Over and over, the Republicans have repeated their mantra that we need to “cut spending” in order to create jobs. Now, it is certainly true that controlling the nation’s long-term deficit will benefit the economy in the long haul. You can even make a case that when government debt begins to sop up lots of available credit, it can be a drag on private sector investment and growth. But no reputable economist agrees that cutting spending now – as we are just emerging from a recession – will create jobs. Just the opposite.

Companies are sitting on two trillion dollars of cash. There is no shortage of capital for expansion. There is a shortage of economic demand. Businesses invest in new plants and equipment and hire new workers when there are people out there demanding their products and services.

That’s why economists like Mark Zandi, of Moody Analytics, who was an economic adviser to John McCain’s presidential campaign, issued a study last week showing that the HR1 – the Republican spending bill for this year — would destroy 700,000 jobs.

That’s why Goldman Sachs – hardly a left-leaning economic institution – issued a report saying that the Republican budget plan will knock 2% off this year’s GDP, which would do real damage considering that the Government expects the GDP to increase only 2.7% this year.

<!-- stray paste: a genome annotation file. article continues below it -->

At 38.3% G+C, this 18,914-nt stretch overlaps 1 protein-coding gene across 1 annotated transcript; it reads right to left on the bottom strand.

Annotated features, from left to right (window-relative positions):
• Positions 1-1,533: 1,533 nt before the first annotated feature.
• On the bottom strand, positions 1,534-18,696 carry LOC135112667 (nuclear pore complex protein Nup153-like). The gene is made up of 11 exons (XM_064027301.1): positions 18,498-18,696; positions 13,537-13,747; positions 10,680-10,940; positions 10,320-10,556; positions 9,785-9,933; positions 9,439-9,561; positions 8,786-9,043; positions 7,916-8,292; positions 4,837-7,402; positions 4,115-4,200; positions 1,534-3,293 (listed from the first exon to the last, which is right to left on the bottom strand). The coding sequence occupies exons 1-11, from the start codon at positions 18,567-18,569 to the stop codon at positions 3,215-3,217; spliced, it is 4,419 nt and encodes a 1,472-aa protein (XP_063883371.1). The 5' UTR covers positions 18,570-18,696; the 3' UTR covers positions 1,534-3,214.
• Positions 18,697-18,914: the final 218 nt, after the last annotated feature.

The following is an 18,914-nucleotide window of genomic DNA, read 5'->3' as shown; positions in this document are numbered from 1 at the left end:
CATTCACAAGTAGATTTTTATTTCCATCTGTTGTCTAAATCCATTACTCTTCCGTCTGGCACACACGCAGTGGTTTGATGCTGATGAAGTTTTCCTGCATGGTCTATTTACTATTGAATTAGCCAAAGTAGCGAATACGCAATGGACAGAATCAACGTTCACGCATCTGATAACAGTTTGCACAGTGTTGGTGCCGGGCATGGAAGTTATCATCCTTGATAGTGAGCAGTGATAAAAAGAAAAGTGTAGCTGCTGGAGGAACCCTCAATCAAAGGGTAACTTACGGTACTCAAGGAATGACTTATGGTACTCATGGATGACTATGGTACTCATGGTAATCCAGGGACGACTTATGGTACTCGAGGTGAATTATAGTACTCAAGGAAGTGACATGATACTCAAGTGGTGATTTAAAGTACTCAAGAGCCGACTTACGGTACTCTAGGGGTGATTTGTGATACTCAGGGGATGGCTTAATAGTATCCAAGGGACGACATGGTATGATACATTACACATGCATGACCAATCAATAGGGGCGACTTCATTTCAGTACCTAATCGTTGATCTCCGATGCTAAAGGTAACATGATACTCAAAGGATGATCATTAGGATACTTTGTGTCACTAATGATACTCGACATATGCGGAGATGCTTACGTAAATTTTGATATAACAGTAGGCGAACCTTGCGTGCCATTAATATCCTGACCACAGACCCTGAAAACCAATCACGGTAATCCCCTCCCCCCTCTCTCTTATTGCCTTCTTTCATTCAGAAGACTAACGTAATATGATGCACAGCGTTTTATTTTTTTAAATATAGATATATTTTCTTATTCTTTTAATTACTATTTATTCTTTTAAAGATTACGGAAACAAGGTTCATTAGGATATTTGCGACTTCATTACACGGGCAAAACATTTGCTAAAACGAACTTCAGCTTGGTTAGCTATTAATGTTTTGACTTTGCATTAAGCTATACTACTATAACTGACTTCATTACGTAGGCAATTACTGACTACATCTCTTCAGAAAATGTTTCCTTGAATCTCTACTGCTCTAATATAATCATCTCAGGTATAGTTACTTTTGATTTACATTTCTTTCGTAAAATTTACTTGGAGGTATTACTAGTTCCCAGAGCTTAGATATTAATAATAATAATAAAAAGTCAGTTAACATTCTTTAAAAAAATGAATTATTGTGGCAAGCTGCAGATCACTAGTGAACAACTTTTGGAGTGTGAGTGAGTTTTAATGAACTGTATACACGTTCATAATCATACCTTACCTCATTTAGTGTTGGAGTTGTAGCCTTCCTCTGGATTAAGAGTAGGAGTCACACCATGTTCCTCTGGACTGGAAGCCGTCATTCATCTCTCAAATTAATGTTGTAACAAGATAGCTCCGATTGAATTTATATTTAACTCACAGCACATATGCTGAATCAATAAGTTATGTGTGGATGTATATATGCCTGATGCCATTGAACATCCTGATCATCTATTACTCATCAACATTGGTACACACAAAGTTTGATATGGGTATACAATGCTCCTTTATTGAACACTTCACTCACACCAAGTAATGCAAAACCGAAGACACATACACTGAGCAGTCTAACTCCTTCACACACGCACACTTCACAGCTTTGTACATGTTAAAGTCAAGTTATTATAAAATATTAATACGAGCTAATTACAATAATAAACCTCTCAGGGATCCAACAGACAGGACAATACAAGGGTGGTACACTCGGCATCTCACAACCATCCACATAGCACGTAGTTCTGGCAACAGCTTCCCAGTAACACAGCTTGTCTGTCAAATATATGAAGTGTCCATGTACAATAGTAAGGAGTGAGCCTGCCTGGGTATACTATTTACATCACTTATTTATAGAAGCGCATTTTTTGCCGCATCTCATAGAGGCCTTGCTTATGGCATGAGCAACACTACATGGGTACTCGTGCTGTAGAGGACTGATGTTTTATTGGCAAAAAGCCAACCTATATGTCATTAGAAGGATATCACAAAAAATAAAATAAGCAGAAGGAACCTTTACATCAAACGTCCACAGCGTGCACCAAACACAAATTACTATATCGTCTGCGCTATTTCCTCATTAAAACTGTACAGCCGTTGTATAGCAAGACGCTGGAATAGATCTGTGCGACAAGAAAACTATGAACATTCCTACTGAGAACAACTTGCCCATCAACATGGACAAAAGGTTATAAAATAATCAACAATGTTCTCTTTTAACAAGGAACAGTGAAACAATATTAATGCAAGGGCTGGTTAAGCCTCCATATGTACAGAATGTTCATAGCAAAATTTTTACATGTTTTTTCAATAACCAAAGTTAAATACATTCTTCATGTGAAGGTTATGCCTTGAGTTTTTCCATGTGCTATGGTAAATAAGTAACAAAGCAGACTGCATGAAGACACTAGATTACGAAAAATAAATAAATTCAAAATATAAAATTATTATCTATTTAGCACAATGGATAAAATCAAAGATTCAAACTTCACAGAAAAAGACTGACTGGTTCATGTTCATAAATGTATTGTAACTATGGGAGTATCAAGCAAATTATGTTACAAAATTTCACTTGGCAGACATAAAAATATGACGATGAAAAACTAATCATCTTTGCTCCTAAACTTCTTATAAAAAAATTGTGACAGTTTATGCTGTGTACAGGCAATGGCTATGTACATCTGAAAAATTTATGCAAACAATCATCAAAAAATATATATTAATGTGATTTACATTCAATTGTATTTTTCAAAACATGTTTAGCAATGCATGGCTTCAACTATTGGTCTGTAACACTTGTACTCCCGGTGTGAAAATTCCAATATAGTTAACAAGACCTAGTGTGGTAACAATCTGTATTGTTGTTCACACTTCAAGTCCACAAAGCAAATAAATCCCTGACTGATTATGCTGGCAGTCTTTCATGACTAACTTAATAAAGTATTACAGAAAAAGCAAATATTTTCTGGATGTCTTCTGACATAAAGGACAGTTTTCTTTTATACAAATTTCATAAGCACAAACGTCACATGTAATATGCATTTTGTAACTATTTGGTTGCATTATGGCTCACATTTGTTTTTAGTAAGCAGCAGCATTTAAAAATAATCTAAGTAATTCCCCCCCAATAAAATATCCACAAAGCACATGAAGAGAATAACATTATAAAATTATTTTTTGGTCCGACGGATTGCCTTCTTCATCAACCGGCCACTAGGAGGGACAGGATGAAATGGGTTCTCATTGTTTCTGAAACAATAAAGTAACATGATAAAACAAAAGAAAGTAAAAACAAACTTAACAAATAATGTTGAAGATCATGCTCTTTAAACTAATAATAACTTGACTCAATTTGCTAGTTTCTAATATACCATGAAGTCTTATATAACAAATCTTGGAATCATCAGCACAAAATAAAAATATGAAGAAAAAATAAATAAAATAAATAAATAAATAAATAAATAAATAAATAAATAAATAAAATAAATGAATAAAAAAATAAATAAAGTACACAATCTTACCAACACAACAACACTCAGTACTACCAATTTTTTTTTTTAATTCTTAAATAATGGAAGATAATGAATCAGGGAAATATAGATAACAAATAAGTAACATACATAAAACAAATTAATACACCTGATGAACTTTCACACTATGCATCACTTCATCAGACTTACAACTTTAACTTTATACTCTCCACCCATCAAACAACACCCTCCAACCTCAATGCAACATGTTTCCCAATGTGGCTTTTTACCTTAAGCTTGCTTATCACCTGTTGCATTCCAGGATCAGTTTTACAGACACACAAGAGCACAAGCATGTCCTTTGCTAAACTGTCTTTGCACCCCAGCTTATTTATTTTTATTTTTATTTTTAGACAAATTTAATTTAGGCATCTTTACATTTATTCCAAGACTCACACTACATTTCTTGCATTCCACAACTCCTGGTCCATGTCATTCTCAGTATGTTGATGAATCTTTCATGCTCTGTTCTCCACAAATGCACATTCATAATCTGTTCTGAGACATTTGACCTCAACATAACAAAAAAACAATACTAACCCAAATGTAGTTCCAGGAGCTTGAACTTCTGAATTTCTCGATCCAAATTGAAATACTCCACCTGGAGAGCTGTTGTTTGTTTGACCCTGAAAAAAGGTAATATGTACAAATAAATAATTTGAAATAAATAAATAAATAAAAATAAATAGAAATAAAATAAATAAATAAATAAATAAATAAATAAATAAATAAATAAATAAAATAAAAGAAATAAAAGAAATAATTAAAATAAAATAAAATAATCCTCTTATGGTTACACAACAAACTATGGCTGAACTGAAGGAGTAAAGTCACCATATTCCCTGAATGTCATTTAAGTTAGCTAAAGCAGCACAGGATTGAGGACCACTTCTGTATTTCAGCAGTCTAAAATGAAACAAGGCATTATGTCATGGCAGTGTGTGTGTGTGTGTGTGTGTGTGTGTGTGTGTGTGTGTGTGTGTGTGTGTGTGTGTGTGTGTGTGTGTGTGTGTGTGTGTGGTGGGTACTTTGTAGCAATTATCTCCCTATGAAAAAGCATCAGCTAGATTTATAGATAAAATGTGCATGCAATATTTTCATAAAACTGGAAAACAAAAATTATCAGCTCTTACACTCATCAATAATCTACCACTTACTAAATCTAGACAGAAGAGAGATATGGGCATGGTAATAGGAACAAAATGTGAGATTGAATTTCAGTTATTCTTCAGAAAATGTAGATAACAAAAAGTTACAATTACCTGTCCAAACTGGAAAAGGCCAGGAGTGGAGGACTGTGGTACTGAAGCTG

And the public is beginning to get the picture. The polling shows that voters want investments that actually do increase long-term growth – investments in education, research and infrastructure – that will allow us to win the future.

American voters are a pretty smart group. If they are presented a choice between recklessly slashing the budget on the one hand, and investing to assure that our kids will have more opportunities than we do, they choose the future every time. After all, what Americans really want is to feel confident that together we can once again reclaim the American dream.

Robert Creamer is a long-time political organizer and strategist, and author of the book: Stand Up Straight: How Progressives Can Win, available on

Recovery, Taxes, Government Spending and Astonishing Stupidity


Published on The Smirking Chimp (

Recovery, Taxes, Government Spending and Astonishing Stupidity

By Larry Beinhart

The current economy is routinely and universally referred to as the worst recession since the Great Depression.

It makes sense, therefore, to look back at government tax and spending policies during the Depression and what the results were.

1932 — Hoover raises [1] the t op tax rate from to 25 to 63 percent.

1933 — Roosevelt comes into office. He begins spending at the same time that new tax hike comes into effect. The Depression bottoms out.

1934 — Recovery begins [2]. The GNP rises 7.7 percent, unemployment falls to 21.7 percent.